Bad track record
I have just read the article in the Monday Paper, Audial snapshot of extinct San languages, (Vol25#05, March 18-26). I have been as delighted as anyone that these wax cylinders were located and are now, finally and hopefully, about to render some sound. Lesley Hart is to be congratulated for this initiative.
However, this is less an opportunity for celebration than for lamentation - their current very poor condition is a testament to UCT's really bad track record in looking after its object-collections.
It has only been through neglect, and a failure to recognise the value of the heritage we as an institution curate, that these wax recordings have been "lost" all these years, quietly, and in many cases, irrevocably deteriorating.
It is also inaccurate to say that apart from bits published by Bleek and Lloyd (a person in her own right and not just a sister-in-law), and recently by Lewis-Williams, "a great deal" of the Bleek and Lloyd collection remains unpublished. The entire collection of notebooks, drawings and water-colours (over
This project was undertaken, in part as an attempt to preserve the original artwork and notebooks and take them out of circulation - something that has not yet been done. Despite, in addition, the library having received high-resolution scans of every page of the notebooks and artwork collection, there still appears not to be any policy to limit and control access to them on grounds of conservation and they are still available to be fingered (un-gloved) and leafed-through (with ink pens in hand) by anyone who visits the library to see or use them. This is practice that would not be allowed in any institution in the world that values its rare collections.
We have an extraordinarily valuable resource in the Bleek and Lloyd archive and should be doing everything we can to protect it.
Professor of Fine Art
Joan Rapp, Executive Director: Libraries, replies
With regard to the condition of the wax cylinders from the Kirby Collection, I can comment only on their care since they were given to the Library four years ago, when they were already in a poor condition.
Since being in the Library's care they have been kept in the required climate-controlled conditions. It was because of an awareness of their research value and the need to retrieve the contents of this very fragile medium that we sought funding to digitise them.
I cannot comment about the curation of other object-collections at UCT, but the Library has always taken a very responsible attitude toward the care of its special collections. We house them in climate-controlled conditions; we have on our staff one of the most highly-skilled conservators in the country; and we try to ensure careful handling by both staff and users.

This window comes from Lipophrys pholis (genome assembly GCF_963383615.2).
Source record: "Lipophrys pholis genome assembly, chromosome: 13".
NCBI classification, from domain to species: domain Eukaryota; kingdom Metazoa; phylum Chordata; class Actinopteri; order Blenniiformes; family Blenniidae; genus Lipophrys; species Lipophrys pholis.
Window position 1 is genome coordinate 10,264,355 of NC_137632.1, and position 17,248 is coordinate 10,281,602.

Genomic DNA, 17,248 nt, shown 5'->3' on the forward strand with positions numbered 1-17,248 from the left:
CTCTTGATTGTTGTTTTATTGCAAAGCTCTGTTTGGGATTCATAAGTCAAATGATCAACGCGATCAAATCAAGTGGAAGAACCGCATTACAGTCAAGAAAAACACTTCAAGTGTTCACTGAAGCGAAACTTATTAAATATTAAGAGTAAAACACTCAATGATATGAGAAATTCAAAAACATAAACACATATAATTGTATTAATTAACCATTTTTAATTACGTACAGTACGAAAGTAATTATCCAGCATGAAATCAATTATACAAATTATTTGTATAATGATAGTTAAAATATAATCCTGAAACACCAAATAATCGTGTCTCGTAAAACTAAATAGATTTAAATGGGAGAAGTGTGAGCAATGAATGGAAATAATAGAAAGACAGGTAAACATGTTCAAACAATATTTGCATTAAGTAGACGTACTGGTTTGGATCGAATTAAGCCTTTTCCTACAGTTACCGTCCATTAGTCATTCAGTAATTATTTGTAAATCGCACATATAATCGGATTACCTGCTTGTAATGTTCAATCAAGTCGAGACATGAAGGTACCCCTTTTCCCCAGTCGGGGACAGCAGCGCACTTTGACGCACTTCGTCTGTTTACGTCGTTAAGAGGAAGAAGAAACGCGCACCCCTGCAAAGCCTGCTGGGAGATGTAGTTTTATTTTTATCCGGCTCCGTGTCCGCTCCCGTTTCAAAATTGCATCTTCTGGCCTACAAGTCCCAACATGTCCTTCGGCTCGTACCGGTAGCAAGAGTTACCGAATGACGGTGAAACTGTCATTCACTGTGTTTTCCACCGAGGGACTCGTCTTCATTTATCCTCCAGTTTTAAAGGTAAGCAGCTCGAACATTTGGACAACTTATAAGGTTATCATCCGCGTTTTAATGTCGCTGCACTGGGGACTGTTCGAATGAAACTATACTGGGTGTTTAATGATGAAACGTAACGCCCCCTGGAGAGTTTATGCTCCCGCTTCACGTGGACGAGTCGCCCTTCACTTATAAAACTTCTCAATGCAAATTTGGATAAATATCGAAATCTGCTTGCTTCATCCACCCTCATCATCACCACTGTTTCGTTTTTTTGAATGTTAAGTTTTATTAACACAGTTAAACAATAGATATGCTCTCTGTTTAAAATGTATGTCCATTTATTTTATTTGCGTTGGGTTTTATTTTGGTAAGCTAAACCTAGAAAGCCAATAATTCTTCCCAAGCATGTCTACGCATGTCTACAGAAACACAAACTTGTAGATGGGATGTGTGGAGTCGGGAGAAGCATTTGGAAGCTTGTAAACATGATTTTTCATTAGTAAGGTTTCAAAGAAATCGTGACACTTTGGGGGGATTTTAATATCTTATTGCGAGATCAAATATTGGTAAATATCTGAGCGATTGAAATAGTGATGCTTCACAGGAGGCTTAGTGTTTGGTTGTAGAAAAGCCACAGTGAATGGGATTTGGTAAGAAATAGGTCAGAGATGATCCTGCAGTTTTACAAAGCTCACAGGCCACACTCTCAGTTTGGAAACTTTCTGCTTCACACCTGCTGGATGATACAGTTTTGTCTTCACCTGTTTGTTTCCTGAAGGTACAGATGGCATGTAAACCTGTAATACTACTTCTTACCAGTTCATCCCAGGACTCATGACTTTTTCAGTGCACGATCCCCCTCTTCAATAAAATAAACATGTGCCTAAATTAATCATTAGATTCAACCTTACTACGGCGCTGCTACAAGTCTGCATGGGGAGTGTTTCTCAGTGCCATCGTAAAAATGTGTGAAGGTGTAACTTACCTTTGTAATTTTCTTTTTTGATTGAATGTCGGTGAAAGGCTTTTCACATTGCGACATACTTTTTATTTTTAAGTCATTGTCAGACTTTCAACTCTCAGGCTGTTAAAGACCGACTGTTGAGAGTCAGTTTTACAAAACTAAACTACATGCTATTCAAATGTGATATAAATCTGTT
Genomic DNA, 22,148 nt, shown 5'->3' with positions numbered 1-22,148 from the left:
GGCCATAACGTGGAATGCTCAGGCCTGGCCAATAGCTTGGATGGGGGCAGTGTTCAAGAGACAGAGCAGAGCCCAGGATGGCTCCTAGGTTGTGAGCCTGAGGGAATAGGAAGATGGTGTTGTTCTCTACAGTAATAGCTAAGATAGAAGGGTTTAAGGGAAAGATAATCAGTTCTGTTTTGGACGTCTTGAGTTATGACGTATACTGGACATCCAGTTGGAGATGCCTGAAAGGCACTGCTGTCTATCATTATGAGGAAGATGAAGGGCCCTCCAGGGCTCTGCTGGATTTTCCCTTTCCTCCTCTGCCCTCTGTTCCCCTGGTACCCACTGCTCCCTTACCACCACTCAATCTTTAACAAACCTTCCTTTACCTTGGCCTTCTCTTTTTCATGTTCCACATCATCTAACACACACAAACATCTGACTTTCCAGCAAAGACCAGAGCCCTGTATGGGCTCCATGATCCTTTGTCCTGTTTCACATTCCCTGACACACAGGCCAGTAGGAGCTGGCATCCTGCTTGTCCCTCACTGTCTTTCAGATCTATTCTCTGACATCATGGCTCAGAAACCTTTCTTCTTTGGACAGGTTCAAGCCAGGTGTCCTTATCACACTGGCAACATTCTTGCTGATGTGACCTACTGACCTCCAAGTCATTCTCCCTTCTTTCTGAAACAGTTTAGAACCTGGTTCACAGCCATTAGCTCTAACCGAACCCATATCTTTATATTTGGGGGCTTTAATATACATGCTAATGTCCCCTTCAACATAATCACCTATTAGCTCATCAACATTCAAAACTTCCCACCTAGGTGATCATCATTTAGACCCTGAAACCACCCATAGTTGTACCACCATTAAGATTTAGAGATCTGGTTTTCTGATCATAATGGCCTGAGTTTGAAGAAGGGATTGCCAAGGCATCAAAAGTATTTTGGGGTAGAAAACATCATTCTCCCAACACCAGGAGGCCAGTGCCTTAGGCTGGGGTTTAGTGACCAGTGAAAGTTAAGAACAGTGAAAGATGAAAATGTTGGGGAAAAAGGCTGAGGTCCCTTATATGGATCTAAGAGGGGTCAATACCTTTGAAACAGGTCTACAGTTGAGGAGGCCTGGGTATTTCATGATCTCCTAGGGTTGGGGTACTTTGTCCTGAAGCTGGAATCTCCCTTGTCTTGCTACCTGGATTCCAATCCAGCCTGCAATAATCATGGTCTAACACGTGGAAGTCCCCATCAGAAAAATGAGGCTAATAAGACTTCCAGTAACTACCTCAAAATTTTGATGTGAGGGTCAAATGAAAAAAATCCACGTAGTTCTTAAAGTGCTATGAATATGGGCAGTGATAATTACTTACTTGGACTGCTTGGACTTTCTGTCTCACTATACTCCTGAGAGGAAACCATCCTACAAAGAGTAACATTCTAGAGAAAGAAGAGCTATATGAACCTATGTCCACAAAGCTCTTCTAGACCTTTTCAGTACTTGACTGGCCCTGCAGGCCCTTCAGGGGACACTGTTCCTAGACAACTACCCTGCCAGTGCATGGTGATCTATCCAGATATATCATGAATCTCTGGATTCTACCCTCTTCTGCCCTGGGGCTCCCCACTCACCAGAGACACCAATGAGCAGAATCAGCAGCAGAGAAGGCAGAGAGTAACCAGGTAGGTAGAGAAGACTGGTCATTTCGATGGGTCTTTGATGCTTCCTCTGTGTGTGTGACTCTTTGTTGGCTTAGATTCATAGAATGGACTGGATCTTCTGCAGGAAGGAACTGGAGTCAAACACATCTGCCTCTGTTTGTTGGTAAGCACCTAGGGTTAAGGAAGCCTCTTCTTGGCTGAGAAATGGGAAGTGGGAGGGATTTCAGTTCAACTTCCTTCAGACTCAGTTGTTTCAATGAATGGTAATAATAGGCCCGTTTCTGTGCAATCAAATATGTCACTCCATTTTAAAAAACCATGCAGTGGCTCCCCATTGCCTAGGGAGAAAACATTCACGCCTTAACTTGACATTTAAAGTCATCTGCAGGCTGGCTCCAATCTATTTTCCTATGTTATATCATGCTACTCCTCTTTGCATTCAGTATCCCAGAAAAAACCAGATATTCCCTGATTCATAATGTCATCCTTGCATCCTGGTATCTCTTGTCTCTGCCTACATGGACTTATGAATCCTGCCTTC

If the Library was included in Prof Skotnes's statement about a bad track-record in looking after object-collections, we consider this criticism unjustified. We commend Prof Skotnes for her vision and foresight in the ambitious project to digitise large parts of the Bleek and Lloyd Collections in the three institutions; indeed, the Library has given every co-operation to the project.
It is our intention to limit the handling of the notebooks and other items in the Bleek and Lloyd Collection and, once the website is more easily accessible, the demand from researchers to see the originals should decrease.
Clean energy-dream or action?
Please allow me to comment on Bekker and Gaunt's discussion of energy options (Vol25#05), lest we all get persuaded that all that clean energy needs is patience. The authors, like many energy strategists and planners, make a number of hidden assumptions in their analysis that, if unchallenged, reinforce the status quo in the energy industry. These are that: 1) energy is equated with electricity (of course, the authors are electrical engineers, let's forgive them); 2) renewable energy planning needs to start at the supply side. (Well, with that approach we're clearly going nowhere unless we get massive subsidies, or major technical breakthroughs); 3) there is only a small number of renewable energy options. (True, if one starts from the supply side.)
Rather, as we are showing in our research, the focus should be on sustainable energy, on the services and development spin-offs it can bring, and it does not need to have the Gigawatt-hour ambitions of base-load supply side planning. Once one accepts this planning paradigm, one can conceive of hundreds or even thousands of potential sustainable energy projects in a city like Cape Town, matching energy service needs back to renewable energy supply options. The real challenge is to systematically "discover" these projects, and to develop methods for short-listing the most promising ones.
Finally, please allow me to point out that the suggestion that Cape Town's brown haze problem is related to electricity supply is wrong. Neither Koeberg nor the coal-fired power stations in Mpumalanga contribute to our air pollution problem. Cars, home fires and industry do, mostly as they convert energy from one form to another.
Sustainable energy action needs critical and new thinking. Are we at UCT up to the challenge, or do we prefer to wait and dream?
Dr -Ing Harro von Blottnitz
Environmental & Process Systems Engineering Research Group
Chemical Engineering Department
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